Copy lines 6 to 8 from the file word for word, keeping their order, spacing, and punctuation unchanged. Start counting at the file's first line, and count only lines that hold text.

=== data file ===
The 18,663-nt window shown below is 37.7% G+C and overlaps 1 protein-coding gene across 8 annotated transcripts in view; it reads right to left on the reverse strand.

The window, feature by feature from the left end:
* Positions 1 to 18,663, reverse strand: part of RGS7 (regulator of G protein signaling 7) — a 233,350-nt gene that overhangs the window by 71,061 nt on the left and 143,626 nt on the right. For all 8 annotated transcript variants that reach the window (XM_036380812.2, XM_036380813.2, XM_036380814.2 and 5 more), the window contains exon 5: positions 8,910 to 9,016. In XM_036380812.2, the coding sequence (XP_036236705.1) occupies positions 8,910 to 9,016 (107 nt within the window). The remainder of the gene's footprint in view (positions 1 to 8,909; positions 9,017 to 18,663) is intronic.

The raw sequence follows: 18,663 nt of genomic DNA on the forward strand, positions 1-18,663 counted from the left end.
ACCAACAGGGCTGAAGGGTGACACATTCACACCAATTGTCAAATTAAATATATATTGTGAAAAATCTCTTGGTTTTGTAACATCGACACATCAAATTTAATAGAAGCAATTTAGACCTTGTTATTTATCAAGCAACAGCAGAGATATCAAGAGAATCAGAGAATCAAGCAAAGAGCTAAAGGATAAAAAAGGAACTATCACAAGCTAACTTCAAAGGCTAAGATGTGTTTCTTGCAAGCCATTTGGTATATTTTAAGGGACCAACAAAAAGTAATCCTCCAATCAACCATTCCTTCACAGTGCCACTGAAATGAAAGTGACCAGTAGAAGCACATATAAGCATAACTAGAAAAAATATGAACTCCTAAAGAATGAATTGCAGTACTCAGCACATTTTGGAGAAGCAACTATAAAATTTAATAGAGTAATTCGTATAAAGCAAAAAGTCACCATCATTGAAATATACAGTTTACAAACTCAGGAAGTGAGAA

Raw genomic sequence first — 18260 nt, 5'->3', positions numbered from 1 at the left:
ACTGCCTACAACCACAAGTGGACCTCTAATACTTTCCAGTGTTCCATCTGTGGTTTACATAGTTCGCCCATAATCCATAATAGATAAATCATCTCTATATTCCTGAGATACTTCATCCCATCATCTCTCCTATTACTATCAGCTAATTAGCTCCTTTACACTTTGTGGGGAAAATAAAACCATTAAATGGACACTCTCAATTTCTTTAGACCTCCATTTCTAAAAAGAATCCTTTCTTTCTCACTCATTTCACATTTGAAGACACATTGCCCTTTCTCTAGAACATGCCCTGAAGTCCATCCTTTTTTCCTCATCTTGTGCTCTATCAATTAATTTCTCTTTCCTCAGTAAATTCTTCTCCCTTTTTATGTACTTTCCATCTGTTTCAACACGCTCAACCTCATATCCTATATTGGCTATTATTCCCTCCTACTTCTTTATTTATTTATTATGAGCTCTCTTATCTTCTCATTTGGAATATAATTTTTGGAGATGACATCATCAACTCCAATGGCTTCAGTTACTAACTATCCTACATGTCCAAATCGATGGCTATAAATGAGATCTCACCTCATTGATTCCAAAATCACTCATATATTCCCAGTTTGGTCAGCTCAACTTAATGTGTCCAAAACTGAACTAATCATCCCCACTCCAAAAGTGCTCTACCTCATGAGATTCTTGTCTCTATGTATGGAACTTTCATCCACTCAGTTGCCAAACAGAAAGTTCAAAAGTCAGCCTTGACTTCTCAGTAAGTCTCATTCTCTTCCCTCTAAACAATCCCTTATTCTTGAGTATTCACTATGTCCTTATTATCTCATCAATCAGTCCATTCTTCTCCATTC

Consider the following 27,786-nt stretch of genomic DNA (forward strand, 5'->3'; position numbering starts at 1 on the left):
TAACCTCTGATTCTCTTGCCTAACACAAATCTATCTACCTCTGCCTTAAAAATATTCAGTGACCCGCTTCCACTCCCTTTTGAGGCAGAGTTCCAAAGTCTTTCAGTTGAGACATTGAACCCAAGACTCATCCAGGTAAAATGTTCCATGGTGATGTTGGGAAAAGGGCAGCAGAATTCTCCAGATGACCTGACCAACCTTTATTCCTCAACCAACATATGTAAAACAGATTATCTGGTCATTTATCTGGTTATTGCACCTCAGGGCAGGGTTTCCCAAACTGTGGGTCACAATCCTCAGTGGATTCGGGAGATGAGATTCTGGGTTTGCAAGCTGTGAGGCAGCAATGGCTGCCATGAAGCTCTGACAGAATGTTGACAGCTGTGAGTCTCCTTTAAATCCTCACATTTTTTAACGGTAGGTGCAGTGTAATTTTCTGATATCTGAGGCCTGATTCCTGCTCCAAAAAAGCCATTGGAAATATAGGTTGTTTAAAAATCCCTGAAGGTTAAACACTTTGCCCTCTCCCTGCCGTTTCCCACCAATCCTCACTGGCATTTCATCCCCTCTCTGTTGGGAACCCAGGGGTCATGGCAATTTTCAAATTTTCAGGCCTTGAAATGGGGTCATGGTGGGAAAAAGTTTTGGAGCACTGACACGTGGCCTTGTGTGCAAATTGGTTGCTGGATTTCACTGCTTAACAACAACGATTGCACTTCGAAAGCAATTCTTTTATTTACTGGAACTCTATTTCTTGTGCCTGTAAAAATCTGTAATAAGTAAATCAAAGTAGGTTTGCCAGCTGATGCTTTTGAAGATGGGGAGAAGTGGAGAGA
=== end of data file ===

Raw genomic sequence first — 18260 nt, 5'->3', positions numbered from 1 at the left:
ACTGCCTACAACCACAAGTGGACCTCTAATACTTTCCAGTGTTCCATCTGTGGTTTACATAGTTCGCCCATAATCCATAATAGATAAATCATCTCTATATTCCTGAGATACTTCATCCCATCATCTCTCCTATTACTATCAGCTAATTAGCTCCTTTACACTTTGTGGGGAAAATAAAACCATTAAATGGACACTCTCAATTTCTTTAGACCTCCATTTCTAAAAAGAATCCTTTCTTTCTCACTCATTTCACATTTGAAGACACATTGCCCTTTCTCTAGAACATGCCCTGAAGTCCATCCTTTTTTCCTCATCTTGTGCTCTATCAATTAATTTCTCTTTCCTCAGTAAATTCTTCTCCCTTTTTATGTACTTTCCATCTGTTTCAACACGCTCAACCTCATATCCTATATTGGCTATTATTCCCTCCTACTTCTTTATTTATTTATTATGAGCTCTCTTATCTTCTCATTTGGAATATAATTTTTGGAGATGACATCATCAACTCCAATGGCTTCAGTTACTAACTATCCTACATGTCCAAATCGATGGCTATAAATGAGATCTCACCTCATTGATTCCAAAATCACTCATATATTCCCAGTTTGGTCAGCTCAACTTAATGTGTCCAAAACTGAACTAATCATCCCCACTCCAAAAGTGCTCTACCTCATGAGATTCTTGTCTCTATGTATGGAACTTTCATCCACTCAGTTGCCAAACAGAAAGTTCAAAAGTCAGCCTTGACTTCTCAGTAAGTCTCATTCTCTTCCCTCTAAACAATCCCTTATTCTTGAGTATTCACTATGTCCTTATTATCTCATCAATCAGTCCATTCTTCTCCATTC

Consider the following 27,786-nt stretch of genomic DNA (forward strand, 5'->3'; position numbering starts at 1 on the left):